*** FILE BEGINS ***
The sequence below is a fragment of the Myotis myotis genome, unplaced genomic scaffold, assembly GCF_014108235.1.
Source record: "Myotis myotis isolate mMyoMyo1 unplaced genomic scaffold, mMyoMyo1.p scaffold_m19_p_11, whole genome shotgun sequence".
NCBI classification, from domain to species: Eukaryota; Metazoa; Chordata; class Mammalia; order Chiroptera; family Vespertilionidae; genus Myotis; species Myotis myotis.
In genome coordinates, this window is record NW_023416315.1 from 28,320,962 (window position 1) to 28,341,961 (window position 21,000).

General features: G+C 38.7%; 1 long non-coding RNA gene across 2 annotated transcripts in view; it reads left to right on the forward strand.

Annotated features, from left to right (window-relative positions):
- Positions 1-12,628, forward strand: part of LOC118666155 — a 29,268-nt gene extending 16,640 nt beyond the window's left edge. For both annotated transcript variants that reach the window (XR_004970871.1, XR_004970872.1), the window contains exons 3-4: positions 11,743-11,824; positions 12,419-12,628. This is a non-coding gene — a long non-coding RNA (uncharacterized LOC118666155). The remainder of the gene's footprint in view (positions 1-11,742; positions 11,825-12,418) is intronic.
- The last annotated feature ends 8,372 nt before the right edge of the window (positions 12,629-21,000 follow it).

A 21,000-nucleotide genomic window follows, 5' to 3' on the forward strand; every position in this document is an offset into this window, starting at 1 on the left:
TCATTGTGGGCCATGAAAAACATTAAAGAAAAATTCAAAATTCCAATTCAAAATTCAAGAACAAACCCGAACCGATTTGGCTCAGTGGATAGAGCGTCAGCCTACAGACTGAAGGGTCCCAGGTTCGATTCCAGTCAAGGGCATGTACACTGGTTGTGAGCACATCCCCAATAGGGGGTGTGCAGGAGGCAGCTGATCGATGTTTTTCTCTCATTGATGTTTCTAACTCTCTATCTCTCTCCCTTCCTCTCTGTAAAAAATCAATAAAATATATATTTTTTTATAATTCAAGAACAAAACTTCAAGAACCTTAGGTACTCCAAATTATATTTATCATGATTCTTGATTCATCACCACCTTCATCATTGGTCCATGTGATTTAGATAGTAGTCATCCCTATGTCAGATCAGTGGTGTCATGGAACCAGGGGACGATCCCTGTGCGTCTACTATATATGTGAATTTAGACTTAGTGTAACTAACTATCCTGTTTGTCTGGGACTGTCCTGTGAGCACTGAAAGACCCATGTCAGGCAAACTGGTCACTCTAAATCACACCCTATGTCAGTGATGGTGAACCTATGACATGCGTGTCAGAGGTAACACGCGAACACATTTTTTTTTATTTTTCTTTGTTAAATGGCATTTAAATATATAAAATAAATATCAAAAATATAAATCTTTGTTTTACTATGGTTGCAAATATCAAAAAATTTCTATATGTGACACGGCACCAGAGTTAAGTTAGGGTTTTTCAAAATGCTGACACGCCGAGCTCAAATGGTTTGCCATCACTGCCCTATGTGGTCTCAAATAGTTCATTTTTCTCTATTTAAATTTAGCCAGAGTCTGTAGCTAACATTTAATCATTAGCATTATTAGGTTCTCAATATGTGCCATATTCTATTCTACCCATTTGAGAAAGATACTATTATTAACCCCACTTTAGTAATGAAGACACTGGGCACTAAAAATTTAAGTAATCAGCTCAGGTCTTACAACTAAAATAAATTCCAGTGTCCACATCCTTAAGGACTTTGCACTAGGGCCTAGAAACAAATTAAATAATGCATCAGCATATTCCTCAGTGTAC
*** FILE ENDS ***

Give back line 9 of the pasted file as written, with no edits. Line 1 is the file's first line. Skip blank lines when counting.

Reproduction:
A 21,000-nucleotide genomic window follows, 5' to 3' on the forward strand; every position in this document is an offset into this window, starting at 1 on the left: